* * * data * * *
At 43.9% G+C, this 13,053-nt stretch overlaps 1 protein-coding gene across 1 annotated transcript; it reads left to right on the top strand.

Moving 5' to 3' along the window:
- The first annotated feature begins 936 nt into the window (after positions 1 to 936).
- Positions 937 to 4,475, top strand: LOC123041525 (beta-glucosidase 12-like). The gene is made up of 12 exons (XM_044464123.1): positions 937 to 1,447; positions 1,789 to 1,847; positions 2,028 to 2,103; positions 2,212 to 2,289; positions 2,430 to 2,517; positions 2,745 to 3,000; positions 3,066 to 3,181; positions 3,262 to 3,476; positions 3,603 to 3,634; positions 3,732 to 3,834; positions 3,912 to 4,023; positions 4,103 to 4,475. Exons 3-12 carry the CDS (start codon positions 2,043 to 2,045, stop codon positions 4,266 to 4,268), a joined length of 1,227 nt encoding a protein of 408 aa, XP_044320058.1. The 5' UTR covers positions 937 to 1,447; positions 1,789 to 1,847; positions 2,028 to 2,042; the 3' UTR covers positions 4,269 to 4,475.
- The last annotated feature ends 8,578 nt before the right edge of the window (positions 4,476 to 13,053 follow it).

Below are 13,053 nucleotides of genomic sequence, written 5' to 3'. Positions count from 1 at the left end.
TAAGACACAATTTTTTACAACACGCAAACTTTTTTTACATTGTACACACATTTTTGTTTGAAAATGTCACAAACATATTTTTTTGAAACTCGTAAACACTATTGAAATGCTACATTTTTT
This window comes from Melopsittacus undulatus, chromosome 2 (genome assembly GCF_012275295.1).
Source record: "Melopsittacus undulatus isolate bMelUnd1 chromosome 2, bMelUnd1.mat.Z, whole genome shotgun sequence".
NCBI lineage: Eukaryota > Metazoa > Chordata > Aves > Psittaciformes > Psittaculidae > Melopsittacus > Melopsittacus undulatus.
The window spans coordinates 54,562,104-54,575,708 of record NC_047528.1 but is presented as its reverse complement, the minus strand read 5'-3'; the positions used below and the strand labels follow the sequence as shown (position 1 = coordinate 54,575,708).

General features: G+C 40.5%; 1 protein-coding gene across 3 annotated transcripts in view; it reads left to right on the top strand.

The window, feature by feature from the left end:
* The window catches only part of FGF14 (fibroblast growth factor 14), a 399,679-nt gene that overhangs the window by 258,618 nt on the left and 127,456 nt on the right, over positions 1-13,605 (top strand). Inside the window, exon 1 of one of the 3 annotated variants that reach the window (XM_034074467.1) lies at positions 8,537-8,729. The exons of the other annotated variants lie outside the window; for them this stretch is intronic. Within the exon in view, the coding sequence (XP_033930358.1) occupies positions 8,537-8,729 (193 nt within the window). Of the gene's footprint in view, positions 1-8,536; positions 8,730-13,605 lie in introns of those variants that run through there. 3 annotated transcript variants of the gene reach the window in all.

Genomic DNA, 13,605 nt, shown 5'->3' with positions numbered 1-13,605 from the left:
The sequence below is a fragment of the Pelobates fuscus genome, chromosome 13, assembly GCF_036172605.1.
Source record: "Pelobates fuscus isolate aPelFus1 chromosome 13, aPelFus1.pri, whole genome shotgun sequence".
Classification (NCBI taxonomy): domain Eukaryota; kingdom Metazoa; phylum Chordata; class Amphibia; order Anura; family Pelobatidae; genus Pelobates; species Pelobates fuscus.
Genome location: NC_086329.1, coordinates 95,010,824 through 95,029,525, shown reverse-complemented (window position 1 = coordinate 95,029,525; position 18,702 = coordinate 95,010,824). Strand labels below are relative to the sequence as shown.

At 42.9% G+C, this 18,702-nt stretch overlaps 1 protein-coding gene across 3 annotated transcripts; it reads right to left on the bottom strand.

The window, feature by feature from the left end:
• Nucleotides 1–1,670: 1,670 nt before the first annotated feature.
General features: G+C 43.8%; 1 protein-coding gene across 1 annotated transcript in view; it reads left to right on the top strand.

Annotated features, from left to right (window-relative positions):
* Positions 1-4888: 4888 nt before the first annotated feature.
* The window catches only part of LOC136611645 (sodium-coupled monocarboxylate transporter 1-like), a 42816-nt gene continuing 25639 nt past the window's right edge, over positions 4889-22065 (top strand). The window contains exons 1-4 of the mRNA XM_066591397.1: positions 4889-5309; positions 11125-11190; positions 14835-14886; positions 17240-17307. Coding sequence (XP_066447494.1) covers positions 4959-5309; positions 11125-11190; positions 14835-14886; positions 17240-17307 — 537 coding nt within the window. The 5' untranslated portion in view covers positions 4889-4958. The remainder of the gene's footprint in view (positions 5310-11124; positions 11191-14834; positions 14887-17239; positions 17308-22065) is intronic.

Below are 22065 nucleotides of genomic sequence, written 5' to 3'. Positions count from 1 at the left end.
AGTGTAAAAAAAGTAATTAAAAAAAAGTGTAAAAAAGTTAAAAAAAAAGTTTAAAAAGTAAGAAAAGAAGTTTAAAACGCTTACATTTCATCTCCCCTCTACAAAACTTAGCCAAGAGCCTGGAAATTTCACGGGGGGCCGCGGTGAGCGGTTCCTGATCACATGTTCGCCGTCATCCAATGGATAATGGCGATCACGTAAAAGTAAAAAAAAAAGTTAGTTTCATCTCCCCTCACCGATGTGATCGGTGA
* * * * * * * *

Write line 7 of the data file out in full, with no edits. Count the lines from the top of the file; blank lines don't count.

TAAGACACAATTTTTTACAACACGCAAACTTTTTTTACATTGTACACACATTTTTGTTTGAAAATGTCACAAACATATTTTTTTGAAACTCGTAAACACTATTGAAATGCTACATTTTTT